Water pipes serving about 20,000 people in South Los Angeles will be flushed out over the next several weeks, following complaints of cloudy water by officials at some Los Angeles Unified School District campuses.

Five schools, two of which are in the city of Los Angeles, have stopped using DWP water and have switched to using bottled water, according to Councilman Marqueece Harris-Dawson.

A South Los Angeles activist brought bottles of brown-colored water to today’s City Council meeting, saying they were provided by residents who said the samples came from their taps.

Tim Watkins of the Watts Labor Community Action Committee said residents are talking about installing water filtration systems.

“I think that’s an inappropriate response to a problem that should be resolved from a municipal standpoint,” Watkins told the council.

The four schools that have opted to stop using DWP water are Flournoy Elementary, Compton Avenue Elementary, 96th St. Elementary, Florence Griffith-Joyner Elementary, and Grape Street Elementary according to DWP spokeswoman Amanda Parsons.

DWP Water Operations Manager Marty Adams told the council that LAUSD officials notified them last Thursday about the cloudy water, and over the weekend the utility company was told the schools were using bottled water.

Adams said DWP officials did not see any cloudiness in the water during a test on Friday, but that cloudy water occurs intermittently.

He said the “first indication” of problems with cloudy water came in February when a fire hydrant was knocked over, causing high water flows that may have stirred up sediment in the pipe. Since then, the DWP has had “quite a few calls,” Adams said.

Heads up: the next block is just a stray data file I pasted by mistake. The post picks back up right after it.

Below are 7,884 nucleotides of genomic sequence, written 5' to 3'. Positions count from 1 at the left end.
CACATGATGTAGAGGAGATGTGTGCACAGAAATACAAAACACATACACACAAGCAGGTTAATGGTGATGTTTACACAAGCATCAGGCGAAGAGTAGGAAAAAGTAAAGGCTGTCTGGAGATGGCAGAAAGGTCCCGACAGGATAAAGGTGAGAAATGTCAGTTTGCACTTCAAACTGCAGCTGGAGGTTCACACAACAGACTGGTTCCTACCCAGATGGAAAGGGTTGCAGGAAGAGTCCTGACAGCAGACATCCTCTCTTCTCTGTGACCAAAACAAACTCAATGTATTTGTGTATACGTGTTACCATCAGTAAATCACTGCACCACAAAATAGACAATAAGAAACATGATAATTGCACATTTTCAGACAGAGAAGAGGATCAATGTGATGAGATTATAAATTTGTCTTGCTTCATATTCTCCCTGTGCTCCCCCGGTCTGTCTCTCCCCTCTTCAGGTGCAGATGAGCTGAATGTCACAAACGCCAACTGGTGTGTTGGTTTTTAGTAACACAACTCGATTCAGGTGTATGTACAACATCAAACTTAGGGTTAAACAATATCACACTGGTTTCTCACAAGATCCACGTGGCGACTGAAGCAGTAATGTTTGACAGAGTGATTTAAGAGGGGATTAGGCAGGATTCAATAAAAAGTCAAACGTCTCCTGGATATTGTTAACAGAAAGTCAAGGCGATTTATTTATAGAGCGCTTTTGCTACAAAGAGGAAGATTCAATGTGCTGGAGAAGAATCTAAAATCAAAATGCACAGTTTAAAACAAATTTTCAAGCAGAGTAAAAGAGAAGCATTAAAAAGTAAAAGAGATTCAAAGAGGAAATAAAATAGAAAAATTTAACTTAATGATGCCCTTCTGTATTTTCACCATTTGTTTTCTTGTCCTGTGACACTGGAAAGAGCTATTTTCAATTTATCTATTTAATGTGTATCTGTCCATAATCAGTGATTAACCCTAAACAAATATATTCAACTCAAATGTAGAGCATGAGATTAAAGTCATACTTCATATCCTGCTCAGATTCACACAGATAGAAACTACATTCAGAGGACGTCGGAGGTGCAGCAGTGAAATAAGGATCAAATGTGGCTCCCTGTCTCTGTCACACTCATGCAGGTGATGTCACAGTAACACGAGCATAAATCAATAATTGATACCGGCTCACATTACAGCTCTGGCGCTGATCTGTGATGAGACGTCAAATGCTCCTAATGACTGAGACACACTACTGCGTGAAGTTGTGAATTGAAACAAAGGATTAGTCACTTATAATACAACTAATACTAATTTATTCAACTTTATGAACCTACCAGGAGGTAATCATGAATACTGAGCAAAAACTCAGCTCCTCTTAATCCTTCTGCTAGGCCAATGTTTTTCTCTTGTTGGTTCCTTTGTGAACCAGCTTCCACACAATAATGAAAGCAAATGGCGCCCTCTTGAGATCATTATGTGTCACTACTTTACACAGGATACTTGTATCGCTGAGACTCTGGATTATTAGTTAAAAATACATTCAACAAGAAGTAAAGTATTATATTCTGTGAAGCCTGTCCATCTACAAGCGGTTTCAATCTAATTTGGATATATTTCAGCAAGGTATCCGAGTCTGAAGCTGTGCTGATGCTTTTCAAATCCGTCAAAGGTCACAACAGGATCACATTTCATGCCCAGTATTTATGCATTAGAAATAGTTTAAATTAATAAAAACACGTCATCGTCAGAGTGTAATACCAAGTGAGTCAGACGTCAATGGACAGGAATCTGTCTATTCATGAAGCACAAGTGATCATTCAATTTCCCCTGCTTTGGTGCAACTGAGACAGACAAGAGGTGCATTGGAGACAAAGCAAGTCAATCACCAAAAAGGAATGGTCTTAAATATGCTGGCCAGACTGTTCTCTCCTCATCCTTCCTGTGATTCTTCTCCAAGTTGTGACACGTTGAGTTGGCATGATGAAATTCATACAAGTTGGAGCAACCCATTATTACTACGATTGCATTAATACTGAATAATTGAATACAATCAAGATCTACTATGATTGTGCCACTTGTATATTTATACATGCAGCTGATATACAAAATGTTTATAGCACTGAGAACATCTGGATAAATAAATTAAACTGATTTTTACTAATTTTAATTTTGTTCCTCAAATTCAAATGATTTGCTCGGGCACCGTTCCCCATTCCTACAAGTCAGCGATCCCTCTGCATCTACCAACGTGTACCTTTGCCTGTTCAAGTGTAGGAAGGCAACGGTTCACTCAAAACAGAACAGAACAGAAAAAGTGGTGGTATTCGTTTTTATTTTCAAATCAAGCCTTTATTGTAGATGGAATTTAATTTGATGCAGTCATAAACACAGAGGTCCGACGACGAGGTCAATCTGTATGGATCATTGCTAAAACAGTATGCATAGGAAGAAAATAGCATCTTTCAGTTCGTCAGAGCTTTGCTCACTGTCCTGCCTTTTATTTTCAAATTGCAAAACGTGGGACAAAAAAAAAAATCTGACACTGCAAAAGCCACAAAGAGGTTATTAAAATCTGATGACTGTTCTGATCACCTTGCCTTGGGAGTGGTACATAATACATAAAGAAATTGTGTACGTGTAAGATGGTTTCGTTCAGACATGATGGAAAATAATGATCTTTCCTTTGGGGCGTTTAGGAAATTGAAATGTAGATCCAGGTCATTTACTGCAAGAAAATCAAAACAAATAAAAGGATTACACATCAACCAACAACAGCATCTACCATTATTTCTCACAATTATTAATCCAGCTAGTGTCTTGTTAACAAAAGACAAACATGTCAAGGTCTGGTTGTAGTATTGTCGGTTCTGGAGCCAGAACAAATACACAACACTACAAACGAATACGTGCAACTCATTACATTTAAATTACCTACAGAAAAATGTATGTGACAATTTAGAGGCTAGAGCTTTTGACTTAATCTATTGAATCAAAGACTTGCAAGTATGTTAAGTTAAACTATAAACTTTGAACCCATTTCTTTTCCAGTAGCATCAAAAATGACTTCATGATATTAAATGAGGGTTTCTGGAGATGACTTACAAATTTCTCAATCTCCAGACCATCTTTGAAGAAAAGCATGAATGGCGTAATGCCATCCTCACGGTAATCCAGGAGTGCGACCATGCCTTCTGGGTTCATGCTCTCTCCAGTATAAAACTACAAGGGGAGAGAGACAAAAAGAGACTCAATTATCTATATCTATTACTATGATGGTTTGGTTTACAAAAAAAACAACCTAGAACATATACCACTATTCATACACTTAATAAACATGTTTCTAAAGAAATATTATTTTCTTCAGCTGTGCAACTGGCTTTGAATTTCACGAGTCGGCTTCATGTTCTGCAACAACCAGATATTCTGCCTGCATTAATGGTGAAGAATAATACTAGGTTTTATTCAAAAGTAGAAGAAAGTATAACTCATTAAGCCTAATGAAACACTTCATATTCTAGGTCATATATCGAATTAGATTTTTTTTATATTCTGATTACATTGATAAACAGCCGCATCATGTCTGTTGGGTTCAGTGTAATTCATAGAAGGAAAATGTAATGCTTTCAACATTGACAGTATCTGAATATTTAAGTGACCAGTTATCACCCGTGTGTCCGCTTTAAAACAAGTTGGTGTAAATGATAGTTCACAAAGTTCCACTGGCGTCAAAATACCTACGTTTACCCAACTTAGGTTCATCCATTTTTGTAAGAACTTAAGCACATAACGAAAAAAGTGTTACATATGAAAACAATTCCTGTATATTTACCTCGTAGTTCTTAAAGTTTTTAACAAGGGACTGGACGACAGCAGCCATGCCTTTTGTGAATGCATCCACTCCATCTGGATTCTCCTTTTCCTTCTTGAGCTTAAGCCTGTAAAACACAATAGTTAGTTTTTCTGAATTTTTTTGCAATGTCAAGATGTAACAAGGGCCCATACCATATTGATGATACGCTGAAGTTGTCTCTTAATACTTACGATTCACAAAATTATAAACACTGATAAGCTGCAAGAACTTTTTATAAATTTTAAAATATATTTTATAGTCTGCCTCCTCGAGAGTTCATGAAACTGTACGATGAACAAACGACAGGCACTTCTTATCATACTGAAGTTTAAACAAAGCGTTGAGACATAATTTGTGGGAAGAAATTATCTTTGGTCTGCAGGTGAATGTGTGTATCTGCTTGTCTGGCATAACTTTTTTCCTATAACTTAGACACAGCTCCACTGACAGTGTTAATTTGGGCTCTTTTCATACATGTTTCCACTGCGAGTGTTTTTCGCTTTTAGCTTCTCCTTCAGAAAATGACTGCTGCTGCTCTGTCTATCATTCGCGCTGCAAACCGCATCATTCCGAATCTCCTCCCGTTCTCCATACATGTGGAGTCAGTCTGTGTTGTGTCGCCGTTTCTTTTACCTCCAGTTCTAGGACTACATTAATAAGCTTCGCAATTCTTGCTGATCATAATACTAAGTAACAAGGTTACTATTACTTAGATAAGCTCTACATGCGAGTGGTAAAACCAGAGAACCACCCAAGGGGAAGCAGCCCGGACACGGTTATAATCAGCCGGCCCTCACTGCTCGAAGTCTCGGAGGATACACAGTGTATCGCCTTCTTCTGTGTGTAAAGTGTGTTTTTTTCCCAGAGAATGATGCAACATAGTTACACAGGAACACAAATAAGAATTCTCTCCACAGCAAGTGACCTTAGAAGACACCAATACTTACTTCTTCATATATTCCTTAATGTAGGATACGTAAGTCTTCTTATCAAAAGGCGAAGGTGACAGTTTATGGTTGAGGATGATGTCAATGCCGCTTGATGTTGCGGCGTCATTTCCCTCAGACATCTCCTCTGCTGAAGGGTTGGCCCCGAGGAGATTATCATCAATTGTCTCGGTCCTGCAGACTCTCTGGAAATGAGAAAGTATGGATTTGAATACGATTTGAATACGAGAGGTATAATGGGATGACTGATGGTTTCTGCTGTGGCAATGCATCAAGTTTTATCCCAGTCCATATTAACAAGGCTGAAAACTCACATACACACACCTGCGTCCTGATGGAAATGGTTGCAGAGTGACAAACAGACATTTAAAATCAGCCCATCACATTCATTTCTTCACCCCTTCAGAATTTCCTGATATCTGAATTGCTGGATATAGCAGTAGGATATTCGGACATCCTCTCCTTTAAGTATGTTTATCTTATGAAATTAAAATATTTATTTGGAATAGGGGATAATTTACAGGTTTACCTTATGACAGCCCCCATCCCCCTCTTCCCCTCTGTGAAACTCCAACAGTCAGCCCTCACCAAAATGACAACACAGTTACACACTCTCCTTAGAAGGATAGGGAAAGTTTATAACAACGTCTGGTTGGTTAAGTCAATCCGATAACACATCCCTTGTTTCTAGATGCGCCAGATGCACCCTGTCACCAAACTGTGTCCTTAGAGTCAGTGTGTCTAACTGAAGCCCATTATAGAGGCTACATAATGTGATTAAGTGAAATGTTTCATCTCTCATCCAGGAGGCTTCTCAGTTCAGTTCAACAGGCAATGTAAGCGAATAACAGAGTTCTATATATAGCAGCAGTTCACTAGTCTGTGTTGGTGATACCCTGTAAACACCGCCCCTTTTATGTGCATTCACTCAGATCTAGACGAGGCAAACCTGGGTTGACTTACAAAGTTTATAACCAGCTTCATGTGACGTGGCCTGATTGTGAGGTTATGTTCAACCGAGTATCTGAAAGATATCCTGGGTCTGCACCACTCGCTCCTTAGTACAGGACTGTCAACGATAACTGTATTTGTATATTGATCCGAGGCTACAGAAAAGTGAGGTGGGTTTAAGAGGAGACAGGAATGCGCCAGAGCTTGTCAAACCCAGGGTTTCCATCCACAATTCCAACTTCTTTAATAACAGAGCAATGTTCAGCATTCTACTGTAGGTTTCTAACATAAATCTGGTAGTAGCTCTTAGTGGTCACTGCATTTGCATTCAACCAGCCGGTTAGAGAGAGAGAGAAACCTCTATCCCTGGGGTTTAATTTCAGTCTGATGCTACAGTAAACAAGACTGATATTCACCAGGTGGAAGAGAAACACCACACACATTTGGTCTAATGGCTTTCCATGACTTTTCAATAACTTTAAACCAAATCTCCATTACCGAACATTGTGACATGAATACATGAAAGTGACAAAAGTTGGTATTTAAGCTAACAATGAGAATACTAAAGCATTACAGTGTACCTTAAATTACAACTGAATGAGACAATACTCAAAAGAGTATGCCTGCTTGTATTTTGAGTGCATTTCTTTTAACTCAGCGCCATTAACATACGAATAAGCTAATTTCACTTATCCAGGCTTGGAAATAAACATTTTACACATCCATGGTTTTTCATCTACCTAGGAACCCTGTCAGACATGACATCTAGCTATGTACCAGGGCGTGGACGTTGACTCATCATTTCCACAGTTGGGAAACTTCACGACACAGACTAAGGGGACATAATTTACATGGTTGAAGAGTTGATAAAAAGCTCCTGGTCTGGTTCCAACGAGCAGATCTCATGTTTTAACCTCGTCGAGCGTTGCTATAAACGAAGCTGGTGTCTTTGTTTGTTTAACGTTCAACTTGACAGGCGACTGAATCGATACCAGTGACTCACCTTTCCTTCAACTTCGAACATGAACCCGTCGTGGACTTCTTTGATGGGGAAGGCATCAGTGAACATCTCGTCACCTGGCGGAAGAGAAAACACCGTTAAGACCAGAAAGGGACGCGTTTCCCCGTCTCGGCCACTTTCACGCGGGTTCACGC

DWP officials are unsure of the exact source of the sediment and will be investigating as they move forward with the pipe-flushing, which is expected to be done over the next month or longer, Adams said.

He also said most of the pipes in South Los Angeles were “re-plumbed” in the 1980s and 1990s and are newer than those in other parts of the city.

But because the pipes do “apparently have a lot

of sediment that needs to get out,” the DWP will be doing “an aggressive flushing program,” he said.

According to Adams, when the city’s water pipes were unlined, the utility did regular flushing to remove cloudiness.

South Los Angeles residents will be notified with door hangers before their block is being flushed, because the process will likely lead to cloudy water, Adams said.

Despite the unappetizing appearance of the cloudy water, it is safe enough to drink, Adams told City News Service.

South Los Angeles’ issues with cloudy water appear to be unrelated to a January chlorine pump malfunction at a water treatment plant that originally prompted Harris-Dawson to request a DWP report to the council.

The pump failure allowed water that had not been fully disinfected to flow into the drinking water supply of the South Los Angeles neighborhoods of Green Meadows and Watts.

The failure occurred at the 99th Street Wells Water Treatment Facilityat about 9 p.m. Jan. 15, but an automated alarm wasn’t noticed by a plant operator at a remote control site until later, leading to a delay in fixing the problem. The pump failure lasted until 3 the next morning, which meant water that had not been chlorinated was distributed to customers for about six hours.

DWP officials also did not formally notify the public of the malfunction until April 22, and the notification only occurred because the incident was cited as a “technical violation” by the State Water Resources Control Board Division of Drinking Water.

The state cited the DWP because repairs must be done within four hours, and it took six hours instead, DWP officials said.

DWP officials noted the automated alarm went off in the midst of a shift change, and the employee coming on duty failed to notice the alert.

Adams told the council today that DWP management, those who are “up the chain,” were not informed of the pump failure, and only discovered it about a month later while conducting a monthly audit of water quality.

The problem should have been reported at a morning meeting and sent to higher-ups at DWP, which was “not typical and not acceptable,” he said.